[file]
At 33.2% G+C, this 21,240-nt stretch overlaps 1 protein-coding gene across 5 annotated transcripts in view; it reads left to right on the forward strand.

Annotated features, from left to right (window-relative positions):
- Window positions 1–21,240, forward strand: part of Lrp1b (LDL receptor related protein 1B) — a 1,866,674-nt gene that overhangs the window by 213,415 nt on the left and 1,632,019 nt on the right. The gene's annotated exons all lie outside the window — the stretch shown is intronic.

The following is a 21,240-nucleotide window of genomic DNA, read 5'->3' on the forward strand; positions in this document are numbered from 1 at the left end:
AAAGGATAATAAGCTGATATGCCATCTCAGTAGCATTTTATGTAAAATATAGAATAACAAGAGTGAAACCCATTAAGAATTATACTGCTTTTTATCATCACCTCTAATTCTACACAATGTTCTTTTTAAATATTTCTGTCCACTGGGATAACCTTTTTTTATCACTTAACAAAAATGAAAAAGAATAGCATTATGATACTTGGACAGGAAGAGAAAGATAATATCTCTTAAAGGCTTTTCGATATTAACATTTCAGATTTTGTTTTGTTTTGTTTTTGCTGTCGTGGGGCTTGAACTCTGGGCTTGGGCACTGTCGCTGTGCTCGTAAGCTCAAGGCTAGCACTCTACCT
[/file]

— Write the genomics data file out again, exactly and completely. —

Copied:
At 33.2% G+C, this 21,240-nt stretch overlaps 1 protein-coding gene across 5 annotated transcripts in view; it reads left to right on the forward strand.

Annotated features, from left to right (window-relative positions):
- Window positions 1–21,240, forward strand: part of Lrp1b (LDL receptor related protein 1B) — a 1,866,674-nt gene that overhangs the window by 213,415 nt on the left and 1,632,019 nt on the right. The gene's annotated exons all lie outside the window — the stretch shown is intronic.

The following is a 21,240-nucleotide window of genomic DNA, read 5'->3' on the forward strand; positions in this document are numbered from 1 at the left end:
AAAGGATAATAAGCTGATATGCCATCTCAGTAGCATTTTATGTAAAATATAGAATAACAAGAGTGAAACCCATTAAGAATTATACTGCTTTTTATCATCACCTCTAATTCTACACAATGTTCTTTTTAAATATTTCTGTCCACTGGGATAACCTTTTTTTATCACTTAACAAAAATGAAAAAGAATAGCATTATGATACTTGGACAGGAAGAGAAAGATAATATCTCTTAAAGGCTTTTCGATATTAACATTTCAGATTTTGTTTTGTTTTGTTTTTGCTGTCGTGGGGCTTGAACTCTGGGCTTGGGCACTGTCGCTGTGCTCGTAAGCTCAAGGCTAGCACTCTACCT